The period when Gerald Ford was president marked a particularly tough time for the economy. From 1974 to 1977, the U.S. was suffering from nearly 10% unemployment and inflation that reached 12% at its height. The stock market had undergone a massive bear phase, and there was a worldwide oil shock.

Yet despite all of the problems, Ford was confident that things would improve. Sure, the man who was once a top college football player had a couple of fumbles along the way. Perhaps the most striking was his campaign called WIN, for Whip Inflation Now. There were actually buttons bearing that slogan that citizens could wear.

Getting tough on inflation meant high interest rates and the risk of a painful recession. And that's just what happened during the late 1970s, when Paul Volcker became the chairman of the Federal Reserve.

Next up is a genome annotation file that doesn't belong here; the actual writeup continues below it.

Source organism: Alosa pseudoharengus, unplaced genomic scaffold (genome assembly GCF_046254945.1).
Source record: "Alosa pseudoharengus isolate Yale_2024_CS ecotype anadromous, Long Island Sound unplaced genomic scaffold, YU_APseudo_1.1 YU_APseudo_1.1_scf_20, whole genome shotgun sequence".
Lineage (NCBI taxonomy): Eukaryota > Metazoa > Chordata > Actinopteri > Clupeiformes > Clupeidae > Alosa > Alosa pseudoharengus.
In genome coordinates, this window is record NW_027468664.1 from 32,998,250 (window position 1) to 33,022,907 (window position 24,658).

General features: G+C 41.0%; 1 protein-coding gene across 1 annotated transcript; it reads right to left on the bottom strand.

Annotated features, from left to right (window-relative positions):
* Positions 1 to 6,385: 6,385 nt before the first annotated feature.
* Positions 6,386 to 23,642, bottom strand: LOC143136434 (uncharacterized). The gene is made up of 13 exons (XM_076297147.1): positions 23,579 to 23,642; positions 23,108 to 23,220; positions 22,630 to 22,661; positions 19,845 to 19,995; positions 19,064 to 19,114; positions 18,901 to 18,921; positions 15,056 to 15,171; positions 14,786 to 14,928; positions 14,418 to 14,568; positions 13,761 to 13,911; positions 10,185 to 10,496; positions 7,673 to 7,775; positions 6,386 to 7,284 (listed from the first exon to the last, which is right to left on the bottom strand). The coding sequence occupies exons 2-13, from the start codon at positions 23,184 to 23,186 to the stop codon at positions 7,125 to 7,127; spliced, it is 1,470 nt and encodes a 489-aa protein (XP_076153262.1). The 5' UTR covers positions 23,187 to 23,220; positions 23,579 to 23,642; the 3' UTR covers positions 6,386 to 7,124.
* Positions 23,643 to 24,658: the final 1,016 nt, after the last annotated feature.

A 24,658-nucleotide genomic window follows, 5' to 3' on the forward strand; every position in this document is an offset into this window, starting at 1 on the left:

In the meantime, though, Ford did take a variety of significant actions. First was a move toward deregulation. Ford realized that there would be many cost-efficiencies if industries such as energy, airlines, and trucking were deregulated. It would also increase productivity and help to lower inflation.

Next, Ford wanted to demonstrate that the federal government would not always be a safety blanket. For example, in 1975, he (somewhat famously) did not intervene when New York City went bust.

What's more, Ford experimented with tax cuts to stimulate the economy, although not until Ronald Reagan came to the presidency would there be significant tax cuts, in a strategy that became known as "supply-side economics."

Conclusion
Keep in mind that during Ford's tenure, a variety of game-changing companies got their start, including Microsoft (NASDAQ:MSFT), Apple (NASDAQ:AAPL) and Oracle (NASDAQ:ORCL). They would help propel growth into the 1980s and beyond.

No doubt, economic issues such as interest rates and taxes are important. Ford knew that. But the "X-factor" for the U.S. economy is innovation. And innovation is something that seems to happen regardless of the macroeconomic conditions or any amount of planning from the federal government.

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Fool contributor Tom Taulli does not own shares of companies mentioned in this article.